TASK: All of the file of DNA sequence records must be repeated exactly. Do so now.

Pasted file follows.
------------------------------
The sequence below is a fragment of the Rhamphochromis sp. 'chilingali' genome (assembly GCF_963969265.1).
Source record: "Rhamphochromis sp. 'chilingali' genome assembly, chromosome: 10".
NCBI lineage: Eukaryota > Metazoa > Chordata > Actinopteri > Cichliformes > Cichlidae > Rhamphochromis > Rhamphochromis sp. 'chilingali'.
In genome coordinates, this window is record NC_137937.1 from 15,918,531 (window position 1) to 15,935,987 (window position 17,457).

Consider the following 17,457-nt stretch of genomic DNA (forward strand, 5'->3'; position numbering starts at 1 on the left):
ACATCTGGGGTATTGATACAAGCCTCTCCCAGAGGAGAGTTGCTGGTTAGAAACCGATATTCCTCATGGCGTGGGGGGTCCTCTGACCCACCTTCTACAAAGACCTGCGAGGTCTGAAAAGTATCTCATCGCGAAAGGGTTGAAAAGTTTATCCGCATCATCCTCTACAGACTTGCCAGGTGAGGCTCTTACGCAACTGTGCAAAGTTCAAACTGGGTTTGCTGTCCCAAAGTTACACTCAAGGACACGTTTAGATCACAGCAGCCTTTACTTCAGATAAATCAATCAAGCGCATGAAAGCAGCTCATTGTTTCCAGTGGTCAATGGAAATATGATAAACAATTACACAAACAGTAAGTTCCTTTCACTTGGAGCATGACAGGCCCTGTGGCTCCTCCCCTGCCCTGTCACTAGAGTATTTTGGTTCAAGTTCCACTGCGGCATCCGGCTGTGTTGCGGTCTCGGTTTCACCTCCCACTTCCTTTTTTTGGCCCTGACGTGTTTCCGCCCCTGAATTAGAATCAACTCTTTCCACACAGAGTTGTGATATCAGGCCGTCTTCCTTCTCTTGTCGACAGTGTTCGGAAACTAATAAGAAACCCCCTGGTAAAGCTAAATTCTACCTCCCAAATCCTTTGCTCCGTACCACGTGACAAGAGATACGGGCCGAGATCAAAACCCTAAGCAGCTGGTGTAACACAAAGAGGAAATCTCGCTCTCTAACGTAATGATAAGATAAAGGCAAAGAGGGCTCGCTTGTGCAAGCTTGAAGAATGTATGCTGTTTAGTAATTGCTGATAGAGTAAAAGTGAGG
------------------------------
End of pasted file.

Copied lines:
The sequence below is a fragment of the Rhamphochromis sp. 'chilingali' genome (assembly GCF_963969265.1).
Source record: "Rhamphochromis sp. 'chilingali' genome assembly, chromosome: 10".
NCBI lineage: Eukaryota > Metazoa > Chordata > Actinopteri > Cichliformes > Cichlidae > Rhamphochromis > Rhamphochromis sp. 'chilingali'.
In genome coordinates, this window is record NC_137937.1 from 15,918,531 (window position 1) to 15,935,987 (window position 17,457).

Consider the following 17,457-nt stretch of genomic DNA (forward strand, 5'->3'; position numbering starts at 1 on the left):
ACATCTGGGGTATTGATACAAGCCTCTCCCAGAGGAGAGTTGCTGGTTAGAAACCGATATTCCTCATGGCGTGGGGGGTCCTCTGACCCACCTTCTACAAAGACCTGCGAGGTCTGAAAAGTATCTCATCGCGAAAGGGTTGAAAAGTTTATCCGCATCATCCTCTACAGACTTGCCAGGTGAGGCTCTTACGCAACTGTGCAAAGTTCAAACTGGGTTTGCTGTCCCAAAGTTACACTCAAGGACACGTTTAGATCACAGCAGCCTTTACTTCAGATAAATCAATCAAGCGCATGAAAGCAGCTCATTGTTTCCAGTGGTCAATGGAAATATGATAAACAATTACACAAACAGTAAGTTCCTTTCACTTGGAGCATGACAGGCCCTGTGGCTCCTCCCCTGCCCTGTCACTAGAGTATTTTGGTTCAAGTTCCACTGCGGCATCCGGCTGTGTTGCGGTCTCGGTTTCACCTCCCACTTCCTTTTTTTGGCCCTGACGTGTTTCCGCCCCTGAATTAGAATCAACTCTTTCCACACAGAGTTGTGATATCAGGCCGTCTTCCTTCTCTTGTCGACAGTGTTCGGAAACTAATAAGAAACCCCCTGGTAAAGCTAAATTCTACCTCCCAAATCCTTTGCTCCGTACCACGTGACAAGAGATACGGGCCGAGATCAAAACCCTAAGCAGCTGGTGTAACACAAAGAGGAAATCTCGCTCTCTAACGTAATGATAAGATAAAGGCAAAGAGGGCTCGCTTGTGCAAGCTTGAAGAATGTATGCTGTTTAGTAATTGCTGATAGAGTAAAAGTGAGG